The “Less is More” Parole Act, signed into law on Friday, is the latest installment in a series of progressive legislation meant to prematurely empty our prisons of dangerous offenders and descend us further into lawlessness.
With the Governor’s signature came the immediate release of an additional 191 inmates from Rikers Island, whose inmate population had already been hovering near historic lows. More inmates from throughout the state are expected to be released in the coming days.
Less is More was sponsored by recently commissioned Lieutenant Governor Brian Benjamin. As state senator, Benjamin also sponsored the disastrous bail reform, along with the separate “Fair and Timely Parole” bill, which, if enacted, will drastically limit the state parole board’s discretion to deny parole, even to inmates with troubled disciplinary histories.
My opponent in the Manhattan District Attorney’s race routinely champions such reforms. He recently co-authored an op-ed in favor of Less is More with outgoing District Attorney Cyrus Vance who, during his tenure as Manhattan’s chief prosecutor, has practiced very little of the progressivism he now preaches.
Less is More aims to shorten the length of parole supervision, “raise the standard” (read, make it more difficult) for parole officers to violate parolees, and “limit the circumstances” under which parolees can be reincarcerated. Plainly speaking, it will reduce both the length of parole and the consequences associated with violating it.
Like most progressive legislation, the law is wrapped in dubious statistical assertions and claims of racial disparities. For instance, it states that 65% of parole re-incarcerations are the result of “technical violations,” as opposed to subsequent criminal convictions. This appears on its surface to be a compelling statistic.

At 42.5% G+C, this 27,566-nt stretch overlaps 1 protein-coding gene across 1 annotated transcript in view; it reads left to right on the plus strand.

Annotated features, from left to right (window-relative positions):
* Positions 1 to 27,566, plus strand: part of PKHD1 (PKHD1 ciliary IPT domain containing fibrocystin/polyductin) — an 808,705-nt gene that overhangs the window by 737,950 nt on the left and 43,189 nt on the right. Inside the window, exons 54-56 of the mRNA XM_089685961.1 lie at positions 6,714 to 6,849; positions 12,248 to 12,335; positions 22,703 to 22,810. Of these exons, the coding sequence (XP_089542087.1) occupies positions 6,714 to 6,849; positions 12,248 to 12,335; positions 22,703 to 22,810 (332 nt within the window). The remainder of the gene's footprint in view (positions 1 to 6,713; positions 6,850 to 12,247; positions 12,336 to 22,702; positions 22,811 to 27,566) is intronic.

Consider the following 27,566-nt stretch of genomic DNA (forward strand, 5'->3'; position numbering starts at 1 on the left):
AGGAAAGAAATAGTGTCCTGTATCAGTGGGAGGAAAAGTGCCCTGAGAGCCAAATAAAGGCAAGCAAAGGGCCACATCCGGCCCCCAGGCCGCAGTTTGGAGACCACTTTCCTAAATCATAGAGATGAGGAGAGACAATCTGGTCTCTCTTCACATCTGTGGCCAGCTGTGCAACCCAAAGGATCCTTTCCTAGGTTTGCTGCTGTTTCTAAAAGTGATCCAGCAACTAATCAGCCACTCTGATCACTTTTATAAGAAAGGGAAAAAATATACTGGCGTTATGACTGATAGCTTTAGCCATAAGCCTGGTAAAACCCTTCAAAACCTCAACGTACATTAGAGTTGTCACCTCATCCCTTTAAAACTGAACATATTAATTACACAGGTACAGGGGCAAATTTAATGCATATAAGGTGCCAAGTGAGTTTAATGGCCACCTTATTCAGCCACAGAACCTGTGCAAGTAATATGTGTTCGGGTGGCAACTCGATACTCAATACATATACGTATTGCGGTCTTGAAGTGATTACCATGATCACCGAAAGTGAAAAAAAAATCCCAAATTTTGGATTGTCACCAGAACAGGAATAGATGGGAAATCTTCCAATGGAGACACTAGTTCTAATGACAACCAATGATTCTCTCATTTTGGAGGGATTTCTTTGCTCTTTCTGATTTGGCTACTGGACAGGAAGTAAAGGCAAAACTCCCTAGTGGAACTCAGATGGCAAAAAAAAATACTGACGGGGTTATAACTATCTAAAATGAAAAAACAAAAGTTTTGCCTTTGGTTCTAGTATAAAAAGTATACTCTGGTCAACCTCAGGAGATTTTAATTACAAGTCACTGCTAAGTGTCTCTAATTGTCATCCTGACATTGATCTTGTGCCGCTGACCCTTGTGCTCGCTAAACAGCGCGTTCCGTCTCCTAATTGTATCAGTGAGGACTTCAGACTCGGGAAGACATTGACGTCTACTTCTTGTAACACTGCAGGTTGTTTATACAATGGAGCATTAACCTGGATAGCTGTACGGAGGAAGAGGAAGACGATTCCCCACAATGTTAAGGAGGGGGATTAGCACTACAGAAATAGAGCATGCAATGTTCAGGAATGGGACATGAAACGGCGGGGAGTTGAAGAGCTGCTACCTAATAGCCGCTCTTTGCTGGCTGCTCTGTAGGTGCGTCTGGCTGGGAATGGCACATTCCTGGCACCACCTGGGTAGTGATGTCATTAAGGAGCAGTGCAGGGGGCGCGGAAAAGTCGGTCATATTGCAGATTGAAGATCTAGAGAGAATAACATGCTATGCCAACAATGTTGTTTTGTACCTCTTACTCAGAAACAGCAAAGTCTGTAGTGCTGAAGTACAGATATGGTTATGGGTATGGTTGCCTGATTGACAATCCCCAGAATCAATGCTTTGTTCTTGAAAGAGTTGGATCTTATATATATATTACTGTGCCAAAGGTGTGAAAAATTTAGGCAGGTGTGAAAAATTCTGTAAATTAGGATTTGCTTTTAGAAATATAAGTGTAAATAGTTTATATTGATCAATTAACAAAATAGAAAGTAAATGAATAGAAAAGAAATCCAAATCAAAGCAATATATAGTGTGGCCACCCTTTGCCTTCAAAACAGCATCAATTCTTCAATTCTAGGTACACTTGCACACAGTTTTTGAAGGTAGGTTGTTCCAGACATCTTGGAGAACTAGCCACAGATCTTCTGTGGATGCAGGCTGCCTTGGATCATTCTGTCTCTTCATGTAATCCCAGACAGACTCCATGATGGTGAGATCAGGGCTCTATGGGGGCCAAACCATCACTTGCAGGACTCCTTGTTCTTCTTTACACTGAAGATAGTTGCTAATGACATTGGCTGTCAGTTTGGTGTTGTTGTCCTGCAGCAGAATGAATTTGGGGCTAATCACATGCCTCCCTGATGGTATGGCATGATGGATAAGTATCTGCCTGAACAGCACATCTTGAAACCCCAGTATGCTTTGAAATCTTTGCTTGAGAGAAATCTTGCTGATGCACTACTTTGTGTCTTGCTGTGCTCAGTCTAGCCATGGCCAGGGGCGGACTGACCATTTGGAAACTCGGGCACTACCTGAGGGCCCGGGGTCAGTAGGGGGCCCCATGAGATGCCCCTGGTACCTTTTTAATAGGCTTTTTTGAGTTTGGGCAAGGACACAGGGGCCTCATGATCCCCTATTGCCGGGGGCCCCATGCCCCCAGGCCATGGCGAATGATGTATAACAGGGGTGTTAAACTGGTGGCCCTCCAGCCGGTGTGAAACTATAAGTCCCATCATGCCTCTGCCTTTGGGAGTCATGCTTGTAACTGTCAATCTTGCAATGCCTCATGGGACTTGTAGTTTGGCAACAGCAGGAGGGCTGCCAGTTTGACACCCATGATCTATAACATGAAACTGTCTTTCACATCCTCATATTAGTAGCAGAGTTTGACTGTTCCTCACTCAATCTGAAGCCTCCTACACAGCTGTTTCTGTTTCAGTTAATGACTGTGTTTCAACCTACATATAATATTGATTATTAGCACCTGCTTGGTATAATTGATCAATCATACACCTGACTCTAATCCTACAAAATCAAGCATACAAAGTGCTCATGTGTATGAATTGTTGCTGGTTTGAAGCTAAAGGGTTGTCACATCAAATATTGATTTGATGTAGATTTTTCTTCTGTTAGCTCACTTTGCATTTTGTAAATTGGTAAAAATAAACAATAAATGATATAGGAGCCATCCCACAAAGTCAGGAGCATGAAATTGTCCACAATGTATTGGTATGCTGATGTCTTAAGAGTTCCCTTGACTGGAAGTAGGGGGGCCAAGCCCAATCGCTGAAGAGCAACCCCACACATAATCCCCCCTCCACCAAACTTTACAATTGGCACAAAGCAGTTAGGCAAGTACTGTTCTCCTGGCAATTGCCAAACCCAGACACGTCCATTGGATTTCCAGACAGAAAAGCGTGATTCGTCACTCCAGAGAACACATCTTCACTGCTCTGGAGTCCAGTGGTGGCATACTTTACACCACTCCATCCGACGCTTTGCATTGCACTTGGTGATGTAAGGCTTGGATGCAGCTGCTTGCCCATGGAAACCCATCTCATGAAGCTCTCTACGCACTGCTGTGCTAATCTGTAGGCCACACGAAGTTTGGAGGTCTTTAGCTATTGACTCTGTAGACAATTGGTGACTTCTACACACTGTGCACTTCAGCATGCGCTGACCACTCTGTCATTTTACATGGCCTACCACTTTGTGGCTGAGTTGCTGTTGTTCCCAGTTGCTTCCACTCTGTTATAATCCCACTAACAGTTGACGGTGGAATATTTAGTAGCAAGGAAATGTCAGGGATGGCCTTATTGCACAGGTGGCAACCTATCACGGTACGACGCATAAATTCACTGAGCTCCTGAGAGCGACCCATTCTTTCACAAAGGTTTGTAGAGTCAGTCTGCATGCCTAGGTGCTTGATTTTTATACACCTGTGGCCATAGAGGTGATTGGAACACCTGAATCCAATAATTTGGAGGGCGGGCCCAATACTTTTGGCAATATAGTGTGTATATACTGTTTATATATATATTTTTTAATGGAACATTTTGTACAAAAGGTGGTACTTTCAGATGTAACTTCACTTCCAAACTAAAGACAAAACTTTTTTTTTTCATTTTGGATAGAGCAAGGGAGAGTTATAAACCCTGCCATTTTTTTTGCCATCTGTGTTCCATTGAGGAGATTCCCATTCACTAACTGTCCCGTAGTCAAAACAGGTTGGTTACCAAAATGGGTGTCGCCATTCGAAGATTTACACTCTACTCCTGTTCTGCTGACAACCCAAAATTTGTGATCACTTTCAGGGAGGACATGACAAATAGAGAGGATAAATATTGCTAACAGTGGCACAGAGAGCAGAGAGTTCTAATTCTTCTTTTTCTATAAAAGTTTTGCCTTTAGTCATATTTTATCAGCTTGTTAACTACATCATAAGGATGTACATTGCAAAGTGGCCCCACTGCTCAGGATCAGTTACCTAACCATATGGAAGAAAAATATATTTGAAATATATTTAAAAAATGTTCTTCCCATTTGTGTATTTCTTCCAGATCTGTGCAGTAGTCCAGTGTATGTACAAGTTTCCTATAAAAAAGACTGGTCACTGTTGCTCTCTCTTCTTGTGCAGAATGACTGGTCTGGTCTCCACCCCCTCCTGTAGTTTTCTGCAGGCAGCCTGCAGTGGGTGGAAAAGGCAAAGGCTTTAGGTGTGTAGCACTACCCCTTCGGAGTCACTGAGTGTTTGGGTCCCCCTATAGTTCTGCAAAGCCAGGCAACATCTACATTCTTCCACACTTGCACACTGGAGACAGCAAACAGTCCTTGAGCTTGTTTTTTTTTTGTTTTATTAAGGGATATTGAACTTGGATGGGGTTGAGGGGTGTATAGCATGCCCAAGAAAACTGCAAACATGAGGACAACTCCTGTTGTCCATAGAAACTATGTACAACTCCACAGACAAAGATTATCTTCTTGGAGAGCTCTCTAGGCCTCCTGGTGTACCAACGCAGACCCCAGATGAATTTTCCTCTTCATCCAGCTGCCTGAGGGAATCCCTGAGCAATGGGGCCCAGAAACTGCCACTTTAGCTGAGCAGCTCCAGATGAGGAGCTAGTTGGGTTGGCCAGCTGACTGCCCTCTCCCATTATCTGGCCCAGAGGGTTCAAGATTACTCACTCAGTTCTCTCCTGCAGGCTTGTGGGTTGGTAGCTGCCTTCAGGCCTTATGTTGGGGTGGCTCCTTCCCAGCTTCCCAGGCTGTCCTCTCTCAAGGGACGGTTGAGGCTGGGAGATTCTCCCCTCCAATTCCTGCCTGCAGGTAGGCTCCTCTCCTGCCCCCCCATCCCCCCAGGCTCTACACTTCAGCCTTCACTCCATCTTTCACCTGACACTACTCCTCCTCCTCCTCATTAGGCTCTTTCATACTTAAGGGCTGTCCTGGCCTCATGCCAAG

What is omitted, however, is that technical parole violations are routinely packaged alongside non-technical violations (i.e. new arrests). In fact, it is often the new arrest that provides the impetus for the inclusion of the technical violation.
What follows are negotiations between the parolee’s attorney and the parole officer that result in the parolee admitting to the technical violation in order to forgo the risk of additional jail time if adjudicated on the more serious re-arrest violation.
The act further asserts that only 14% of parolees return to prison because they commit new crimes. Again, when a parolee admits to only a technical violation brought subsequent to a new arrest, they are technically not being returned to prison based on a new conviction, but this does not mean that they have not reoffended. New criminal cases take months, often years, to resolve.
Meanwhile, parolees have incentive to resolve their parole cases first in order to maximize good time credit and avoid making admissions regarding the circumstances of a new arrest.
Moreover, although stand-alone technical violations are rare, it would be wrong to suggest they are never serious. Take, for instance, someone convicted of burglary, who also has a violent sexual history and a risk assessment suggesting they are most likely to reoffend when using alcohol or narcotics. A parole violation charging them with breaking curfew, while under the influence, would be “technical” in nature, but hardly one most commonsense people would deem unserious.
Racial disparities certainly exist, in the parole system as well as the criminal justice system overall. The remedy, however, must be to eliminate these disparities, and their underlying causes, not the systems themselves.
Depopulating prisons is a noble objective, but one that must come as a result of pragmatic policies that reduce crime, as opposed to reckless legislation that encourages it.
Thomas Kenniff is the Republican nominee for Manhattan District Attorney. He is a former prosecutor, criminal defense attorney, Judge Advocate General and Iraq veteran.